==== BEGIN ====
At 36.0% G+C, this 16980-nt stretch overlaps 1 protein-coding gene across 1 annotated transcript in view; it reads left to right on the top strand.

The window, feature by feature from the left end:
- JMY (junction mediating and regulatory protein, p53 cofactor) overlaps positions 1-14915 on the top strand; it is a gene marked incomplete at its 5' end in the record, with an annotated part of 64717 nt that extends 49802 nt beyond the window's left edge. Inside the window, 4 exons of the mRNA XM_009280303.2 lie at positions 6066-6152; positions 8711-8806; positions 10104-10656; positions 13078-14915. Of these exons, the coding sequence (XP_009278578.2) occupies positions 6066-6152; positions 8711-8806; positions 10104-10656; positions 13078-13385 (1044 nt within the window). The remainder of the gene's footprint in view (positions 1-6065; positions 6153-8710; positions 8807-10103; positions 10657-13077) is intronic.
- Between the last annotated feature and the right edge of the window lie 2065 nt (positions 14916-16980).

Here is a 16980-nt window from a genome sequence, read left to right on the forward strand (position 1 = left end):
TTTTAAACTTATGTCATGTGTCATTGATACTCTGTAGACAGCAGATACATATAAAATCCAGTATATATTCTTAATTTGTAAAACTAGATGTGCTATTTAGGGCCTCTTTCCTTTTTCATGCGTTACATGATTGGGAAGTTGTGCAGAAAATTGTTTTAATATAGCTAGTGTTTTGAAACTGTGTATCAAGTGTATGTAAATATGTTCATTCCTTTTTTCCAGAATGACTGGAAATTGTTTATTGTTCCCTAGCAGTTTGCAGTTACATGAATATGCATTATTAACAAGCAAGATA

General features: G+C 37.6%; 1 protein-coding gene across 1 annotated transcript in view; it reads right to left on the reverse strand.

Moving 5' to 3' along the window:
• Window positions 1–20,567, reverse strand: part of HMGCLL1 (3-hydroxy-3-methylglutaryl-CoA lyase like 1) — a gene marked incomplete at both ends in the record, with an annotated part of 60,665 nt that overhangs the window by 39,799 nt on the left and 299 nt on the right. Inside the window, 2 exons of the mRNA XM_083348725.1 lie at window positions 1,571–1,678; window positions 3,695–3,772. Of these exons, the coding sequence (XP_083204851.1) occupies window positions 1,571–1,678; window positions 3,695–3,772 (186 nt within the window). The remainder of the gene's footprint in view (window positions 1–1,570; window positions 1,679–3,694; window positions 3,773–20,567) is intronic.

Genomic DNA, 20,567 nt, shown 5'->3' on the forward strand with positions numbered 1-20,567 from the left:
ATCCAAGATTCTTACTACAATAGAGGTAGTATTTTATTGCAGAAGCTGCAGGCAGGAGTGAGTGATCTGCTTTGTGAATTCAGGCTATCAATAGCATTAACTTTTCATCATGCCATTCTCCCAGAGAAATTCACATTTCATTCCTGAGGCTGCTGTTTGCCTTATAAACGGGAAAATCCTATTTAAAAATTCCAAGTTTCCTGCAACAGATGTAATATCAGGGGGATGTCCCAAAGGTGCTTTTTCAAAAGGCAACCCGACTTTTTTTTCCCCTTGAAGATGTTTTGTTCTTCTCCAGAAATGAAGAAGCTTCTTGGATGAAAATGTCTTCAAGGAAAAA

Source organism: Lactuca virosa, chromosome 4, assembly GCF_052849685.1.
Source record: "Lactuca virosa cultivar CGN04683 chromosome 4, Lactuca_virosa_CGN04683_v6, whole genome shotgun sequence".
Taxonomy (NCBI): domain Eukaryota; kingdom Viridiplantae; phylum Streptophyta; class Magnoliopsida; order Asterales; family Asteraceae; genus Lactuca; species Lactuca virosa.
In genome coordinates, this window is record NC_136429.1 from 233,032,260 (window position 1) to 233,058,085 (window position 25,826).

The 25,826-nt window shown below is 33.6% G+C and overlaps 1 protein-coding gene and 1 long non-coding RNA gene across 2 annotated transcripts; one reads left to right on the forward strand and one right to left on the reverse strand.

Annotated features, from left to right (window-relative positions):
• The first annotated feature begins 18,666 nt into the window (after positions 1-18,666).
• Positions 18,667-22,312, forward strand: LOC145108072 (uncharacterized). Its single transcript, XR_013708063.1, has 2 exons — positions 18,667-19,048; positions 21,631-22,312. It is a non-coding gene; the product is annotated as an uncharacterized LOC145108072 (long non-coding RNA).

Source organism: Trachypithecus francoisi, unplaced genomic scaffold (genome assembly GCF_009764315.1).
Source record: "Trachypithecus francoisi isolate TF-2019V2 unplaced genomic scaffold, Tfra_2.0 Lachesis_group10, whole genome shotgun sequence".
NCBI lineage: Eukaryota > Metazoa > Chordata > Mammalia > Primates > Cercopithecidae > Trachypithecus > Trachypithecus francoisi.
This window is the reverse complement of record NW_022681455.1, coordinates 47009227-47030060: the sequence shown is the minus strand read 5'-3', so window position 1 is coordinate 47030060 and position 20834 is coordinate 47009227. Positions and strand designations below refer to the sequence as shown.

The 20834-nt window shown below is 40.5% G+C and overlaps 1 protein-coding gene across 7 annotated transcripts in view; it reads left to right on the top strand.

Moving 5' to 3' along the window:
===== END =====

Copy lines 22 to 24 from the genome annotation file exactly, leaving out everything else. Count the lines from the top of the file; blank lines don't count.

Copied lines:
NCBI lineage: Eukaryota > Metazoa > Chordata > Mammalia > Primates > Cercopithecidae > Trachypithecus > Trachypithecus francoisi.
This window is the reverse complement of record NW_022681455.1, coordinates 47009227-47030060: the sequence shown is the minus strand read 5'-3', so window position 1 is coordinate 47030060 and position 20834 is coordinate 47009227. Positions and strand designations below refer to the sequence as shown.

The 20834-nt window shown below is 40.5% G+C and overlaps 1 protein-coding gene across 7 annotated transcripts in view; it reads left to right on the top strand.